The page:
Building a new facility or headquarters for your company is exciting but it can be a large task. Planning can take months, and as an employer, an owner, or building manager, your job is to ensure the safety of everyone involved during construction and when the building is occupied.
OSHA requires fall protection for any worker who may be exposed to a fall of six feet or more during construction, or of four feet or more while the building is occupied, when working at height or near open edges. In addition, OSHA has prioritized ladder fall protection as the number of injuries and fatalities from ladder falls is one of the most common workplace accidents.
How can you be sure the crew working for you are protected? As an employer, how can you be sure to keep yourself protected from a potential lawsuit?
Here’s a reminder of worker rights:
- Workers are entitled to a safe and healthful workplace
- Workers have a right to know about hazardous chemicals
- Workers have a right to file a complaint with OSHA
- Workers have a right to be free from retaliation for exercising safety and health rights
Construction Fatal Four
Data from 2018 suggested that the top 4 fatalities reported on construction sites (excluding transportation) are:
- Falls – falls from roof, ladders, scaffolding (most fatalities are the result of falls from between 11 feet and 20 feet)
- Struck by object – flying objects from power tools, falling tools or material knocked off an unprotected edge, swinging radius of crane, rolling into or over by heavy equipment
- Electrocutions – for electrical workers – electrical equipment and wiring; for non-electrical workers – contact with overhead power lines by heavy equipment
- Caught in/between – caught in or compressed by equipment or objects, stuck, caught, or crushed in collapsing structure, equipment or material
What are My Fall Protection Responsibilities as an Employer?
With a Managed Fall Protection Program, you commit to providing a safe work environment for all employees working at heights and exposed to fall hazards. Penalties for not following OSHA regulations can be severe, and employers who have never been inspected by OSHA can still be found liable in civil court if they fail to observe OSHA requirements.
As an owner, you’re obligated to:
- Be aware of hazards to your own employees
- Be aware of hazards to other employees not created by tenant or contractor
- Disclose known hazards like asbestos, mold, and lead
- Have permanent fall protection and davits
What are the Roles and Obligations in a Managed Fall Protection Program?
- Employer – as defined by OSHA, generates the policy and appoints Program Administrator
- Program Administrator – Develops, implements, monitors, and evaluates fall protection program; verifies training of Qualified, Competent, and Authorized Persons; checks for Fall Protection equipment recalls
- Qualified Person – Can be an outside consultant (engineer); supervises the design, selection, installation, use, and inspection of certified anchorages and horizontal lifelines; participates in any investigation of all incidents related to falls from height
- Competent Person (Foreman or Supervisor) – Immediate supervision, implementation, and monitoring the fall protection program; conducts hazard survey; prepares, updates, reviews, and approves written fall protection procedures and rescue plans; verifies training of authorized personnel; inspects fall protection equipment and immediately removes from service any equipment that is damaged or has been impacted in a fall.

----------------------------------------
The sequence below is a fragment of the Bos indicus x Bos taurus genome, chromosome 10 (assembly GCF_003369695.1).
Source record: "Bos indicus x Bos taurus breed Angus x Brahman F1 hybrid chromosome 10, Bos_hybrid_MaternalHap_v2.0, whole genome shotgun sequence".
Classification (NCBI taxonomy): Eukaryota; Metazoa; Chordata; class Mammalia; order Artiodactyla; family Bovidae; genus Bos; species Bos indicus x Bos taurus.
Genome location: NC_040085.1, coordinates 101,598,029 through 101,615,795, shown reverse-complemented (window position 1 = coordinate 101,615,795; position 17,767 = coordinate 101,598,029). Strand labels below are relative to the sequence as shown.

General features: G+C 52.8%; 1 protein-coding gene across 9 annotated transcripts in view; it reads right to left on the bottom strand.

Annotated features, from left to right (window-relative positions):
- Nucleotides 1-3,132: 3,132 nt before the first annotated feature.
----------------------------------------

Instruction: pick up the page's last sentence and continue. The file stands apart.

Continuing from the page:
- Authorized Person (Worker) – Is trained to follow employer’s policy, fall protection program and competent persons instructions regarding use of fall protection and rescue system; inspects fall protection systems prior to each use and notifies competent person of any defect or damage and avoids using such systems until corrections are made; brings all unsafe or hazardous conditions to the attention of the competent person; stores and maintains fall protection systems as directed and in accordance with manufacturer’s instructions.
Eliminate, Prevent, Control and Warn
Remember: your obligation as an owner, property manager, architect, planner, or engineer is to incorporate safe design measures to eliminate, prevent, or otherwise control fall hazards in the design phase.
To eliminate fall hazards, working from the ground or locating equipment in interstitial space is the most effective. Preventing falls using guardrails, covers, barriers, and flat surfaces is also effective. Less effective but still viable options are using fall arrest and nets (not a cure all, as everything must work perfectly to prevent fatalities), and warnings – which are essentially no protection – and relying only on worker behavior and human nature.
Innovative Engineering Inc. Can Provide Efficient Fall Protection
Innovative Engineering Inc. is a trusted Structural Engineering resource of facility owners and managers of all sizes, including those with the nation’s largest real estate portfolios. We strive to be a true partner to our clients, providing them with honest assessments, and more importantly, sound solutions.
“Innovative Engineering Inc. (IEI) has been a trusted resource for our structural and parking garage repair and restoration needs for several years. I have personally worked with the firm as long ago as 2001. We have found IEI to be very responsive and easy to work with. Their work has been accurate, thorough, on time, and within budget. We look forward to continuing our relationship with them.” – Sarah Peek, Emory University Hospital Midtown